Since you're talking about it, do you see magic in some places? I'm asking this because I went to Stratford-upon-Avon yesterday and was deeply disappointed. Two days before, I went to the Globe to see The Taming of the Shrew and was enthralled.

I love that Taming of the Shrew. I love going to the Globe. My only complaint about it is that its dimensions are slightly larger than they should have been. It's a hundred feet across, and it should be 75 feet across. They didn't know that when they built it. They knew it only later. It means that more people get to see the plays, but it's slightly more difficult for the actors.

But I share the same sense that Stratford is a tourist destination. Even the house where Shakespeare was born loses its charm after repeated viewing. People have been disappointed by this house for hundreds of years. Henry James wrote a brilliant story called The Birthplace about the people who keep the house and tell tourists about Shakespeare's life. Essentially, they are fiction writers, and they're creating stories. If they only told the truth – because so little that is known about Shakespeare's life in that house survives – there would be nothing to say. So I find Stratford-upon-Avon a charmless town. I love the theatre there, and I was there yesterday. There's a wonderful Hamlet, there's an extraordinary Alchemist, and rehearsals are going on right now for what will be a brilliant King Lear. It's just the stuff that survives, I mean Shakespeare's words. But the physical remains of Shakespeare's life, the traces of it, are not enough to excite me much.

Let me come back to the production of The Shrew we saw at the Globe. Kate's famous speech at the end when she completely surrenders to her husband was given in a deeply ironic manner, thereby turning what she was saying into the opposite of what it meant. Do you think Shakespeare had this reading in mind when he wrote what was to be his second play?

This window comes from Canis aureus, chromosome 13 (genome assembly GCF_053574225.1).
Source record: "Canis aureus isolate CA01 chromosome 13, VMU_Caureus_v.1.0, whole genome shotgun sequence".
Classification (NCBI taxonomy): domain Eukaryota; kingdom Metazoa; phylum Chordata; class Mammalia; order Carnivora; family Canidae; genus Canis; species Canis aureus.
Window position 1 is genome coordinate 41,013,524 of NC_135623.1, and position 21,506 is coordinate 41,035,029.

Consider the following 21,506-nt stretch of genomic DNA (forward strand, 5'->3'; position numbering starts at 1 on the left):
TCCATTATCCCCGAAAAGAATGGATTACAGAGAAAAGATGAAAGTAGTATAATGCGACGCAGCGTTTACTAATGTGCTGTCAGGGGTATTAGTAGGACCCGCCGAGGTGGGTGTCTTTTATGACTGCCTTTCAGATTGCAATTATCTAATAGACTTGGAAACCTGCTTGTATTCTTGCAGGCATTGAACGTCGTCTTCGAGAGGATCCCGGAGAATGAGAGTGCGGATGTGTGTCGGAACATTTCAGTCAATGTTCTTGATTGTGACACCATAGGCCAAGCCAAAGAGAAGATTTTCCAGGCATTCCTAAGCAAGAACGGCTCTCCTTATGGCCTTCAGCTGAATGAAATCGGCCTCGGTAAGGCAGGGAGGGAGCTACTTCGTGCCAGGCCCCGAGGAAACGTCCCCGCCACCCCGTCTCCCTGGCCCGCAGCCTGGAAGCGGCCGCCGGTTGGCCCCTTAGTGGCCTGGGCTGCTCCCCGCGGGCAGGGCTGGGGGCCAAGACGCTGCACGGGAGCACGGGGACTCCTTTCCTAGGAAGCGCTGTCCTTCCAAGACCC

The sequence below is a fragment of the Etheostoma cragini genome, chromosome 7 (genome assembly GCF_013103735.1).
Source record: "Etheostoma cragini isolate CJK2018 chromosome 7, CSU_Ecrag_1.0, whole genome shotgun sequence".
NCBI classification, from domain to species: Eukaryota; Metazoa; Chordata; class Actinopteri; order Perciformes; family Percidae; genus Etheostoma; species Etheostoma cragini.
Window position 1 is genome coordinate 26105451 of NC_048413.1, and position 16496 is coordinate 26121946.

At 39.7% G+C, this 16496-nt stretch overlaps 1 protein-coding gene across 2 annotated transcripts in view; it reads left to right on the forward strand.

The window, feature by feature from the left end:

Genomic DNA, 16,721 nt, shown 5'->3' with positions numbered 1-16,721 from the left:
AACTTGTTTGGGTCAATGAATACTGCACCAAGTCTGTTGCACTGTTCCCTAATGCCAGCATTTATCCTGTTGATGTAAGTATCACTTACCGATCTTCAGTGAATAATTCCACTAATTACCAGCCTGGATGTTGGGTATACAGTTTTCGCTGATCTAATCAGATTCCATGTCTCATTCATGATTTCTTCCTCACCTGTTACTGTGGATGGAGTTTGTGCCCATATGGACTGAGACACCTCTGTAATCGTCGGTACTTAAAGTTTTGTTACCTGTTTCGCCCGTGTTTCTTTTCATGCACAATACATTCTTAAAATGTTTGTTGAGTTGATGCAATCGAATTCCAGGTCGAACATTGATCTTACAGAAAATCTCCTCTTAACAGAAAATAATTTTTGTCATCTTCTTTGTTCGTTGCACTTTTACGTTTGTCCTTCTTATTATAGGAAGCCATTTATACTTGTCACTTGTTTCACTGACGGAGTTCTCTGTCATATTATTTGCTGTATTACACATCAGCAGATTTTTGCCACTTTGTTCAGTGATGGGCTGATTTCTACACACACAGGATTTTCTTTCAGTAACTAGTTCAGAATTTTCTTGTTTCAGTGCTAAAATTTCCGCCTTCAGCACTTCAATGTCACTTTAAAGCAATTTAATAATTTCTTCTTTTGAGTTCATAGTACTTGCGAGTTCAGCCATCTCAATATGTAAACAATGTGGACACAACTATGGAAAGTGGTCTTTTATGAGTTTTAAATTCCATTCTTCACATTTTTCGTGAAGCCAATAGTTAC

That's a great, great question. And the answer to that is: We don't know. All we have are the words on the page. And of course, the speech would have been delivered by a young teenage boy speaking and being dressed as a woman. But that having been said, it's a very hard play to figure out. The ending would either be sarcastic and ironic, or it will be dutiful and obedient. And it's a very difficult play to get right. I was involved in a small way in a production in New York in which it was performed by women only. So that was another way of undermining the premise.

Of the fact that this woman is called a ‘shrew’ – she's not. She's just a lively, young, particularly headstrong individual, and she is somehow tamed by this man. But there are so many ways to attack this play. Is it that they discover something in each other that we don't see that throws them together? Is she playing a game at the end to entertain the others? We don't know! What I liked about this particular production at the Globe is that it was set a hundred years ago in Ireland where Irish men could beat their wives and it wasn't even exceptional. So by putting the play at that time and place, the director was trying to say something about how much has changed in a hundred years. I'm not quite sure that much has changed.

Also the play includes a lot of violent scenes. He's basically a rapist, and the bed she's lying on looks like a rack. There is an implication of rape.

Absolutely. Domestic violence I would say.

It also occurred to me how physical the Globe production looked. You can’t miss the energy that interprets the play.

Last Summer I saw a production of The Merchant of Venice starring Jonathan Pryce at the Globe. It was extraordinary. I've spoken with the very talented director before, Jonathan Mundy. I had written a book called Shakespeare and the Jews (1996). And I saw the same play two weeks ago in New York City, the same production. And it was a completely different theatrical experience. At the Globe the audience, as in Shakespeare's day, didn't know how the play was going to end. There was suspense; they were jeering Shylock in the beginning, but feeling remorse for that by the end. In New York City, everybody knows the story, half the audience was mouthing the words along as the actors were reciting them. So much of the excitement of the performance was lost. At the Globe the clown pulled people onstage from the audience and made them part of the play. They tried it again in New York, but the audience were so resistant, they wanted that fourth wall. So I love the Globe, I love the exuberance of the crowd, and I even like the naiveté of the crowd as well. I'm struck always knowing how they are going to do the last speech. But they don't know the last speech is coming. So it's very different.